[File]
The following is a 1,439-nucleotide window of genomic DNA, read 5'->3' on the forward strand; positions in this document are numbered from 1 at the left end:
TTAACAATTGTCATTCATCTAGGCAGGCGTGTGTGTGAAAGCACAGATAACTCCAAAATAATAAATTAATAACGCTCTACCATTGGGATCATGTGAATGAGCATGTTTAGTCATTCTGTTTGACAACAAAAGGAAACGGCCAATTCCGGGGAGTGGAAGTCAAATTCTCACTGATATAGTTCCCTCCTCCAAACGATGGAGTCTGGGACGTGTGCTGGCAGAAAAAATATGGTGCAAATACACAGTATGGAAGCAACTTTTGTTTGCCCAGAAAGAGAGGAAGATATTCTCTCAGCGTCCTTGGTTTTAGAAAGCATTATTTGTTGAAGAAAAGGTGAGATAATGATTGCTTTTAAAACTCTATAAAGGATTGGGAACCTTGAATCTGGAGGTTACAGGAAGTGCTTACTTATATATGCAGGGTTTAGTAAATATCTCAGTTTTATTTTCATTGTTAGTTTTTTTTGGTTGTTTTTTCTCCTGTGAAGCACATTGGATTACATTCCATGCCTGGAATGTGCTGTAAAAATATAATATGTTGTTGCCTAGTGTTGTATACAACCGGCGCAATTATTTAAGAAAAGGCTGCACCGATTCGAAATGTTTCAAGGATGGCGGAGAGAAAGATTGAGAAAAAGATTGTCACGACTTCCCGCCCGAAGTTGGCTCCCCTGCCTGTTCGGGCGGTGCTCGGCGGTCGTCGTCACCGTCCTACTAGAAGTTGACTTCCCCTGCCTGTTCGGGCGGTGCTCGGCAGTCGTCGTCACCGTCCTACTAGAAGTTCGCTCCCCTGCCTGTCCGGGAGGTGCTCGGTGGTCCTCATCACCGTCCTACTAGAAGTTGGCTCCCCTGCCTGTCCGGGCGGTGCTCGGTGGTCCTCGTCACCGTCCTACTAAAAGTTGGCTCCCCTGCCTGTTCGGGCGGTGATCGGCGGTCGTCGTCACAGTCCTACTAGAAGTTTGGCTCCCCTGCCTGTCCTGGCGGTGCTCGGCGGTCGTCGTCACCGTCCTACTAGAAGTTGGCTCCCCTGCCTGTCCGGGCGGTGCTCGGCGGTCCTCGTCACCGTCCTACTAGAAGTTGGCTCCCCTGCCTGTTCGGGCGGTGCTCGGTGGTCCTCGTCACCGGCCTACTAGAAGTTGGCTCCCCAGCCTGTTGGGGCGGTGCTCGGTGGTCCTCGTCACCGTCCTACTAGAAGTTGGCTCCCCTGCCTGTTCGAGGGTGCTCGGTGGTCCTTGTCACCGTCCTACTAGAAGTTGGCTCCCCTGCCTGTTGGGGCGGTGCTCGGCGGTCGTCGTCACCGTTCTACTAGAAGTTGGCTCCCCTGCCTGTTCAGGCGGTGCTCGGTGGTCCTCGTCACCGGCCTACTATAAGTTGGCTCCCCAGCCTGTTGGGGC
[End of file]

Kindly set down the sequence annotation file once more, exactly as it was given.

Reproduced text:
The following is a 1,439-nucleotide window of genomic DNA, read 5'->3' on the forward strand; positions in this document are numbered from 1 at the left end:
TTAACAATTGTCATTCATCTAGGCAGGCGTGTGTGTGAAAGCACAGATAACTCCAAAATAATAAATTAATAACGCTCTACCATTGGGATCATGTGAATGAGCATGTTTAGTCATTCTGTTTGACAACAAAAGGAAACGGCCAATTCCGGGGAGTGGAAGTCAAATTCTCACTGATATAGTTCCCTCCTCCAAACGATGGAGTCTGGGACGTGTGCTGGCAGAAAAAATATGGTGCAAATACACAGTATGGAAGCAACTTTTGTTTGCCCAGAAAGAGAGGAAGATATTCTCTCAGCGTCCTTGGTTTTAGAAAGCATTATTTGTTGAAGAAAAGGTGAGATAATGATTGCTTTTAAAACTCTATAAAGGATTGGGAACCTTGAATCTGGAGGTTACAGGAAGTGCTTACTTATATATGCAGGGTTTAGTAAATATCTCAGTTTTATTTTCATTGTTAGTTTTTTTTGGTTGTTTTTTCTCCTGTGAAGCACATTGGATTACATTCCATGCCTGGAATGTGCTGTAAAAATATAATATGTTGTTGCCTAGTGTTGTATACAACCGGCGCAATTATTTAAGAAAAGGCTGCACCGATTCGAAATGTTTCAAGGATGGCGGAGAGAAAGATTGAGAAAAAGATTGTCACGACTTCCCGCCCGAAGTTGGCTCCCCTGCCTGTTCGGGCGGTGCTCGGCGGTCGTCGTCACCGTCCTACTAGAAGTTGACTTCCCCTGCCTGTTCGGGCGGTGCTCGGCAGTCGTCGTCACCGTCCTACTAGAAGTTCGCTCCCCTGCCTGTCCGGGAGGTGCTCGGTGGTCCTCATCACCGTCCTACTAGAAGTTGGCTCCCCTGCCTGTCCGGGCGGTGCTCGGTGGTCCTCGTCACCGTCCTACTAAAAGTTGGCTCCCCTGCCTGTTCGGGCGGTGATCGGCGGTCGTCGTCACAGTCCTACTAGAAGTTTGGCTCCCCTGCCTGTCCTGGCGGTGCTCGGCGGTCGTCGTCACCGTCCTACTAGAAGTTGGCTCCCCTGCCTGTCCGGGCGGTGCTCGGCGGTCCTCGTCACCGTCCTACTAGAAGTTGGCTCCCCTGCCTGTTCGGGCGGTGCTCGGTGGTCCTCGTCACCGGCCTACTAGAAGTTGGCTCCCCAGCCTGTTGGGGCGGTGCTCGGTGGTCCTCGTCACCGTCCTACTAGAAGTTGGCTCCCCTGCCTGTTCGAGGGTGCTCGGTGGTCCTTGTCACCGTCCTACTAGAAGTTGGCTCCCCTGCCTGTTGGGGCGGTGCTCGGCGGTCGTCGTCACCGTTCTACTAGAAGTTGGCTCCCCTGCCTGTTCAGGCGGTGCTCGGTGGTCCTCGTCACCGGCCTACTATAAGTTGGCTCCCCAGCCTGTTGGGGC